Five Ways to Buy Joy and Simplicity Parenting in Action

Someone recently asked me how I ‘do it all’ with blogging and having young kids. It was an embarrassing email to read not only because I was reading it five days after it was sent but also, I had taken an unplanned two week hiatus from writing, blogging and most online activities.

If you’re a long time reader of this blog you know that I don’t do it all. My home is simply furnished, my kids are in just a few activities and we lead a pretty quiet life. I’m also fortunate to have my older child in part-time daycare so regularly get some hours of just me and the baby. It’s been four months since Wil arrived and I’m still having productive weeks followed by very slow weeks. Completely normal for this woman that doesn’t do it all.

Long winded way of saying: good to see you again, apologies for my unplanned offline time and thank you for continuing to read even when I am consistently inconsistent on the posting front. Have big plans for the next few months like creating my ultimate capsule wardrobe now that I am back in my regular jeans, and sharing some changes in our quest for the simple life. 

While I haven’t been writing for the last two weeks, I have been reading.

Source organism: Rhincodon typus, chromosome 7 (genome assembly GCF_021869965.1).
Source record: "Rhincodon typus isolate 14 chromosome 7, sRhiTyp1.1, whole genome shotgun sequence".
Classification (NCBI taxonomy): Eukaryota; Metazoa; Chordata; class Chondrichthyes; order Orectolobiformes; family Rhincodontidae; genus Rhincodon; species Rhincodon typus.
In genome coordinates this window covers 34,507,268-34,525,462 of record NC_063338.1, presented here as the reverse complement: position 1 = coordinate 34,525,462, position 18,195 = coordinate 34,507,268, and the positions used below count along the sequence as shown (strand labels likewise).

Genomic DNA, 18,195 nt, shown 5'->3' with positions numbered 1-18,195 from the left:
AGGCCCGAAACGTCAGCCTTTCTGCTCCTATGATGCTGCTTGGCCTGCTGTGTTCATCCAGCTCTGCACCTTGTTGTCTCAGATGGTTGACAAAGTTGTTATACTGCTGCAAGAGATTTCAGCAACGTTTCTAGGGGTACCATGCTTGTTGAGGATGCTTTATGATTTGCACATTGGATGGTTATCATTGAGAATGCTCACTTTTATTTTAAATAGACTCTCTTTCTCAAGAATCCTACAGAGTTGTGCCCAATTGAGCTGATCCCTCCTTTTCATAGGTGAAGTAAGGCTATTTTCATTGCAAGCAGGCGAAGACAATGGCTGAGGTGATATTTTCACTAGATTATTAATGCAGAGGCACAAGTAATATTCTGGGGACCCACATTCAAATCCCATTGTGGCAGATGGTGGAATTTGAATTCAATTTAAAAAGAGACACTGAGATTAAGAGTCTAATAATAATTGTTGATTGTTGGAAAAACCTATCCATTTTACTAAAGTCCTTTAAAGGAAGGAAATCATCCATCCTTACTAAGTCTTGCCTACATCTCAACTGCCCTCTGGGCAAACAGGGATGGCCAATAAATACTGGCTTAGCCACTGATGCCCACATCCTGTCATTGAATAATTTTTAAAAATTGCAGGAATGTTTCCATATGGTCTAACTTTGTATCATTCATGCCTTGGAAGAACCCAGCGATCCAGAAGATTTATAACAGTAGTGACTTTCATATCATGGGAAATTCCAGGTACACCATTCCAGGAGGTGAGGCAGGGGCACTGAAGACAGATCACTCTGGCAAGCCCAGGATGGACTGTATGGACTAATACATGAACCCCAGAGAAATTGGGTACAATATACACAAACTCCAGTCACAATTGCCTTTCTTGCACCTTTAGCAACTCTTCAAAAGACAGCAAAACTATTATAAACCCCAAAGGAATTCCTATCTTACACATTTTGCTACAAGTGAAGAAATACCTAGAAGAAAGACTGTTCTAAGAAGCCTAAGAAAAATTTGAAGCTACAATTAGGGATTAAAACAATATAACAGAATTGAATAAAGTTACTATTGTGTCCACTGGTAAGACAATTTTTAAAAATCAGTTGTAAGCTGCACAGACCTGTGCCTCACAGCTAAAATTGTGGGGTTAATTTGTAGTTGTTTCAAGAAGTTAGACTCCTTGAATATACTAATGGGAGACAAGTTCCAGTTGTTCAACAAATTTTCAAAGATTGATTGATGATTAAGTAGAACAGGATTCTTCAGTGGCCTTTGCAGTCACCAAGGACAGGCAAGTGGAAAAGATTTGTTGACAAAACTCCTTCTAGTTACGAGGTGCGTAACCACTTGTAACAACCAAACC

I even, shocker, picked up a hard copy of one of my favorite weekend papers. The kids and commitments didn’t allow me the leisure of reading all of it on a Saturday morning, post-workout with a coffee(s) as I did in my child-free life, but I did finish it over four days.

I love the easy pleasure of reading a great weekend newspaper. Even if it takes me longer than a weekend.

Just two reads for you today. Your time is precious so I’m just including the best of what has inspired me even more to live with less and spend more thoughtfully.

Simplicity Parenting in Action (via HoboMama)

I have extolled the awesomeness of this book many times. I was thrilled to read this account from a parent that put the book into action and saw excellent results. Another inspiring note from this post: after many failed attempts the author finally figured out a quick easy way to declutter her home.

If you are struggling to de-clutter your children’s rooms go read this post now. It will give you a little kick in the pants to get started today.

The Five Things You Can Spend Money on for More Happiness

We often talk about value spending in my house. It’s a constant back and forth between my husband I: what do we allocate our money to that gives back to us and others.

Travel, health and giving are currently at the top of our list. Things at the bottom: dining out and stuff (clothes, toys, housewares).

This article in the Globe and Mail gave me more insight into how we spend money to buy happiness. A lot of our decisions align with this list of five ways to buy joy:

  1. Buy experiences
  2. Make it a treat
  3. Buy time
  4. Pay now, consume later